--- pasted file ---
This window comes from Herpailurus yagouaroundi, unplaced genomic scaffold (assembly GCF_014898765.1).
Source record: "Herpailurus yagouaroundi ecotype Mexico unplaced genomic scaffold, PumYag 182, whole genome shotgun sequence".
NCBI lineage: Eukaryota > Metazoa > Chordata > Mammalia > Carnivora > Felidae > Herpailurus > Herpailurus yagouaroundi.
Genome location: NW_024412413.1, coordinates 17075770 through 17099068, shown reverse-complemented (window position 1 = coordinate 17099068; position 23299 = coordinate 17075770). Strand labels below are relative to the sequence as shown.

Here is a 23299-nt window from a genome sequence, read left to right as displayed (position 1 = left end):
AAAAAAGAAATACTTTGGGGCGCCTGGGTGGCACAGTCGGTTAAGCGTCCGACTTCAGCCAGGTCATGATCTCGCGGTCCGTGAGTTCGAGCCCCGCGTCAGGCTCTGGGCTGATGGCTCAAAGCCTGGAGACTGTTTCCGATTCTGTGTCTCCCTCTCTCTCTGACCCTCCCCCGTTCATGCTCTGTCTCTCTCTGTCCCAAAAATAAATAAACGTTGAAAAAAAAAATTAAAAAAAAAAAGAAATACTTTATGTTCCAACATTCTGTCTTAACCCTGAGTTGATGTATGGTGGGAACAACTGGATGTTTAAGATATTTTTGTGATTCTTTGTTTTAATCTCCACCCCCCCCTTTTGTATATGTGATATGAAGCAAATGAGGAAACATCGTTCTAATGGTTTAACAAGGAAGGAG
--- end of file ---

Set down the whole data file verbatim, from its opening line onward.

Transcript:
This window comes from Herpailurus yagouaroundi, unplaced genomic scaffold (assembly GCF_014898765.1).
Source record: "Herpailurus yagouaroundi ecotype Mexico unplaced genomic scaffold, PumYag 182, whole genome shotgun sequence".
NCBI lineage: Eukaryota > Metazoa > Chordata > Mammalia > Carnivora > Felidae > Herpailurus > Herpailurus yagouaroundi.
Genome location: NW_024412413.1, coordinates 17075770 through 17099068, shown reverse-complemented (window position 1 = coordinate 17099068; position 23299 = coordinate 17075770). Strand labels below are relative to the sequence as shown.

Here is a 23299-nt window from a genome sequence, read left to right as displayed (position 1 = left end):
AAAAAAGAAATACTTTGGGGCGCCTGGGTGGCACAGTCGGTTAAGCGTCCGACTTCAGCCAGGTCATGATCTCGCGGTCCGTGAGTTCGAGCCCCGCGTCAGGCTCTGGGCTGATGGCTCAAAGCCTGGAGACTGTTTCCGATTCTGTGTCTCCCTCTCTCTCTGACCCTCCCCCGTTCATGCTCTGTCTCTCTCTGTCCCAAAAATAAATAAACGTTGAAAAAAAAAATTAAAAAAAAAAAGAAATACTTTATGTTCCAACATTCTGTCTTAACCCTGAGTTGATGTATGGTGGGAACAACTGGATGTTTAAGATATTTTTGTGATTCTTTGTTTTAATCTCCACCCCCCCCTTTTGTATATGTGATATGAAGCAAATGAGGAAACATCGTTCTAATGGTTTAACAAGGAAGGAG